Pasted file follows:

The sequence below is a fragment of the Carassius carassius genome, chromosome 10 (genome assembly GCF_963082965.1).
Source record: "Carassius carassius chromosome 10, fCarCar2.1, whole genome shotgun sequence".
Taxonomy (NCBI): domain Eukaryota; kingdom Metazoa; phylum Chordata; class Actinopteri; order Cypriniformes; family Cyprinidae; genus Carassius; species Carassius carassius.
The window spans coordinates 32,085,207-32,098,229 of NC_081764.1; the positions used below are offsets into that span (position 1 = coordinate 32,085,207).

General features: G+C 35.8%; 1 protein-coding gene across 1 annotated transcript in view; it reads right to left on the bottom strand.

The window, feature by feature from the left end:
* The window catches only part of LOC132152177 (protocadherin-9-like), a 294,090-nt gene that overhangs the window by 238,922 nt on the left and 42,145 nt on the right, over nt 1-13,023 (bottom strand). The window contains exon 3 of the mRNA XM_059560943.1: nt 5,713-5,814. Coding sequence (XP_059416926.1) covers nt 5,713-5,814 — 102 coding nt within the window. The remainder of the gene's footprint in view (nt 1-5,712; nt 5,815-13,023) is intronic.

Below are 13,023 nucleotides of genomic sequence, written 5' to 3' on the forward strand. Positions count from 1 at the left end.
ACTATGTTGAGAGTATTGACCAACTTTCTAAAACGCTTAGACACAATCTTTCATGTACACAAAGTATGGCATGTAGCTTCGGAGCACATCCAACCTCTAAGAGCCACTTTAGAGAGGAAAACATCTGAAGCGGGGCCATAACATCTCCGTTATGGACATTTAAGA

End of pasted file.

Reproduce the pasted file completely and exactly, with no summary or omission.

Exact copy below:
The sequence below is a fragment of the Carassius carassius genome, chromosome 10 (genome assembly GCF_963082965.1).
Source record: "Carassius carassius chromosome 10, fCarCar2.1, whole genome shotgun sequence".
Taxonomy (NCBI): domain Eukaryota; kingdom Metazoa; phylum Chordata; class Actinopteri; order Cypriniformes; family Cyprinidae; genus Carassius; species Carassius carassius.
The window spans coordinates 32,085,207-32,098,229 of NC_081764.1; the positions used below are offsets into that span (position 1 = coordinate 32,085,207).

General features: G+C 35.8%; 1 protein-coding gene across 1 annotated transcript in view; it reads right to left on the bottom strand.

The window, feature by feature from the left end:
* The window catches only part of LOC132152177 (protocadherin-9-like), a 294,090-nt gene that overhangs the window by 238,922 nt on the left and 42,145 nt on the right, over nt 1-13,023 (bottom strand). The window contains exon 3 of the mRNA XM_059560943.1: nt 5,713-5,814. Coding sequence (XP_059416926.1) covers nt 5,713-5,814 — 102 coding nt within the window. The remainder of the gene's footprint in view (nt 1-5,712; nt 5,815-13,023) is intronic.

Below are 13,023 nucleotides of genomic sequence, written 5' to 3' on the forward strand. Positions count from 1 at the left end.
ACTATGTTGAGAGTATTGACCAACTTTCTAAAACGCTTAGACACAATCTTTCATGTACACAAAGTATGGCATGTAGCTTCGGAGCACATCCAACCTCTAAGAGCCACTTTAGAGAGGAAAACATCTGAAGCGGGGCCATAACATCTCCGTTATGGACATTTAAGA